The Queen Anne table and those Italian-influenced modern-design shelves; the "Under Construction" banner that was swiped during a drunken binge; the bookshelf, casually arranged to show only books on difficult seeming subjects; maybe even those tiny panties you have pinned up there on your wall, with the excuse that you thought they seemed cute: everybody owns stuff that they've put there just for the sake of other people. 

Interior designs guard against the silence between words— they make up for their owners' lack of verbal finesse. 

When a guest takes a look around, they're guessing at what kinds of things the room's owner has in their mind, and whether they might be a kind person or not.

The room's owner, knowing this, will stop talking once they realize that their guest is just gazing around at everything. 

"What a nice room!"
"It's all just cheap stuff..."
"It's so you. It's cute!"
"Hey, take a look at this. If you look closely at the design on this curtain there's squirrels holding chestnuts!"
"Ah, so there are! You know, this squirrel kinda looks like you..."
"Oh wow... Oh! No, stop that. Umn-"

and that's how interior designs play a vital role by filling in for words while you're keeping company.

Now, there may be people out there who will hang up squirrel curtains and buy potted plants to stare at in rooms where no one ever visits, but that's more like keeping a diary. There's really nothing strange about having a non-social interior.

Once in a while there might also be somebody who says something like "I just love the color red, so I coordinated the entire room's interior in red!" but that's just like throwing a wild party every single night. It would make your social life rather difficult in my opinion.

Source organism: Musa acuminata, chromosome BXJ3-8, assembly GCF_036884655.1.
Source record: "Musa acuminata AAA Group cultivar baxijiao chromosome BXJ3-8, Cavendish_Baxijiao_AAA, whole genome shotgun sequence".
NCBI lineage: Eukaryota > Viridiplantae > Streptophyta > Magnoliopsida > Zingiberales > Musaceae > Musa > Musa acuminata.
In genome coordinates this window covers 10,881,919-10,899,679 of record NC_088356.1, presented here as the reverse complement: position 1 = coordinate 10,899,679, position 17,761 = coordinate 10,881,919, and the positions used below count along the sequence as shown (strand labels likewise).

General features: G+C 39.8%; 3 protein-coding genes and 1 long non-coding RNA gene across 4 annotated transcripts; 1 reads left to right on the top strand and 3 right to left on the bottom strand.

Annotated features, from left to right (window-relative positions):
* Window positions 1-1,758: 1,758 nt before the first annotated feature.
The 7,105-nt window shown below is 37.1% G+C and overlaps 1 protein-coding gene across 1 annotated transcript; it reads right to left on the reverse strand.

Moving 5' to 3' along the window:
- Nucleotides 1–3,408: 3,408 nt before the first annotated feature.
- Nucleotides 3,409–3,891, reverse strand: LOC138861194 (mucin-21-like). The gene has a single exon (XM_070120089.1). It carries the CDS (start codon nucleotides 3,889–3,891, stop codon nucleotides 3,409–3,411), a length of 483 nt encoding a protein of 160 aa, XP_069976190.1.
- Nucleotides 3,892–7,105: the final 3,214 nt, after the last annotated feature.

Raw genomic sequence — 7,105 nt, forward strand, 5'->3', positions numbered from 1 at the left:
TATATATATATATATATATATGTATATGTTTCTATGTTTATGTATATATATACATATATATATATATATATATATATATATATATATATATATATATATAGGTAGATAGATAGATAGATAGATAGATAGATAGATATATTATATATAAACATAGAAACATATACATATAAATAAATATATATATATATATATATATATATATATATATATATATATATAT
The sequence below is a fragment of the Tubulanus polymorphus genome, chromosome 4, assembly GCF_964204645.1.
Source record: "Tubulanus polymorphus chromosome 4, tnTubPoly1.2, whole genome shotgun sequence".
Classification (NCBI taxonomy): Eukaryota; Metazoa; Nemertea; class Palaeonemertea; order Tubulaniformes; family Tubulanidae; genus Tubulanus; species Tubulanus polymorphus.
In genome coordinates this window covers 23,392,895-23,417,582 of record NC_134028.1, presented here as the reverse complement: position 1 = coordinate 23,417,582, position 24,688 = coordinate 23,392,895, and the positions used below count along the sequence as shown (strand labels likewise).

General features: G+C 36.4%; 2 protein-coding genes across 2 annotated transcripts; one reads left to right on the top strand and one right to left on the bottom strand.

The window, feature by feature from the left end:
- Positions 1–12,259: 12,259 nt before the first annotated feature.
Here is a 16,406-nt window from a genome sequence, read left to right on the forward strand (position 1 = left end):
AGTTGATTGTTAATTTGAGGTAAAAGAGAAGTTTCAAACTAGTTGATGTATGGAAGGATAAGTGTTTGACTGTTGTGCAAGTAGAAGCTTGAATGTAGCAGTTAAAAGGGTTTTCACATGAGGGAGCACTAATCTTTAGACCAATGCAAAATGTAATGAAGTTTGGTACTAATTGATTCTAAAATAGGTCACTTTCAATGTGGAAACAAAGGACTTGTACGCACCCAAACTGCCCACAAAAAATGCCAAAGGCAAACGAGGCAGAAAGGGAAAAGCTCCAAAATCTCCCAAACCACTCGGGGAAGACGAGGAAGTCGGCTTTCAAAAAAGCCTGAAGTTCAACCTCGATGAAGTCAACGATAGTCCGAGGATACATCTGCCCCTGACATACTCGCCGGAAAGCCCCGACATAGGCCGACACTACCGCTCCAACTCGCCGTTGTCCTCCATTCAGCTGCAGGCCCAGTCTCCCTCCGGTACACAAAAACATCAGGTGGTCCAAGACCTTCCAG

What I'm really currently interested in is finding out where the limits of interior design are in the placement of household Buddhist altars.


Wednesday, March 2, 2011


This friend of mine has been making a ton of money. So much so that even he has no idea how much it is exactly. He owns a number of different companies, and each and every single one of them is tightly bound to the others like they're all part of some kind of jealous, many-legged beast. For example: company A makes loans to company B, company B exploits company C, company C skillfully double-crosses company D... you get the picture. So no matter what he tries, he just can't figure out the combined earnings of his businesses.

His accountant, a man who resembles Yoda wearing thick spectacles, would come along once a week. He'd punch away at the computer keyboard, write down a series of numbers with his fine ball-point pen, draw out some intricate line graphs, and run through the business records.

"I'm transferring these funds over to there," said the accountant.
"Uh huh," said my friend.
"But this is just on paper."
"Uh huh."
"Well, it's just on paper but transferring the money gives us an issue with taxes."
"Uh huh."
"But if we don't transfer it, the discrepancy in revenue between the last fiscal year and the current one looks too artificial."
"Uh huh."
"So we'll tabulate our reported net income at the same time that we transfer the money."
"Uh huh."

And that's how it goes. It's like running around hitting trees in the forest with a stick. In the end, you can't tell the trees you've hit from the ones you haven't. Even so, he still makes a profit.

No one knew how he had become so wealthy. He wasn't a remarkable man, and his grades weren't that good by any means. It wasn't like he was gifted with incredible foresight or quick thinking either. His character wasn't that exceptional. In fact, it was next to nothing.